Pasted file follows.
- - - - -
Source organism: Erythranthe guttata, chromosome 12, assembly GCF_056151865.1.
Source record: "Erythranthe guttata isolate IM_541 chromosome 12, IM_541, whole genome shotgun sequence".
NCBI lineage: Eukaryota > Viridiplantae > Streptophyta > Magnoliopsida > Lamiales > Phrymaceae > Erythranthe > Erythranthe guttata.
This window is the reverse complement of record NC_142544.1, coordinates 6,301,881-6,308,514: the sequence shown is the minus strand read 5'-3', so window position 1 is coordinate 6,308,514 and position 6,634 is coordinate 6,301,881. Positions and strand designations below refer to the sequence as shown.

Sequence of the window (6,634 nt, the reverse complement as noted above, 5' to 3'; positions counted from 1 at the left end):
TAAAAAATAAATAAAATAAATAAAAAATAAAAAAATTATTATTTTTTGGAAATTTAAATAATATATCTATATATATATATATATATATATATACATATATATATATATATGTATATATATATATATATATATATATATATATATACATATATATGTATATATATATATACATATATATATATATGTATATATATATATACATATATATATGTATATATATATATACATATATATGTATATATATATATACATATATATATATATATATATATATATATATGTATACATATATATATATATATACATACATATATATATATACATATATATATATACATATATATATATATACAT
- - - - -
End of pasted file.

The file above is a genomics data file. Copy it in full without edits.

Source organism: Erythranthe guttata, chromosome 12, assembly GCF_056151865.1.
Source record: "Erythranthe guttata isolate IM_541 chromosome 12, IM_541, whole genome shotgun sequence".
NCBI lineage: Eukaryota > Viridiplantae > Streptophyta > Magnoliopsida > Lamiales > Phrymaceae > Erythranthe > Erythranthe guttata.
This window is the reverse complement of record NC_142544.1, coordinates 6,301,881-6,308,514: the sequence shown is the minus strand read 5'-3', so window position 1 is coordinate 6,308,514 and position 6,634 is coordinate 6,301,881. Positions and strand designations below refer to the sequence as shown.

Sequence of the window (6,634 nt, the reverse complement as noted above, 5' to 3'; positions counted from 1 at the left end):
TAAAAAATAAATAAAATAAATAAAAAATAAAAAAATTATTATTTTTTGGAAATTTAAATAATATATCTATATATATATATATATATATATATACATATATATATATATATGTATATATATATATATATATATATATATATATATACATATATATGTATATATATATATACATATATATATATATGTATATATATATATACATATATATATGTATATATATATATACATATATATGTATATATATATATACATATATATATATATATATATATATATATATGTATACATATATATATATATATACATACATATATATATATACATATATATATATACATATATATATATATACAT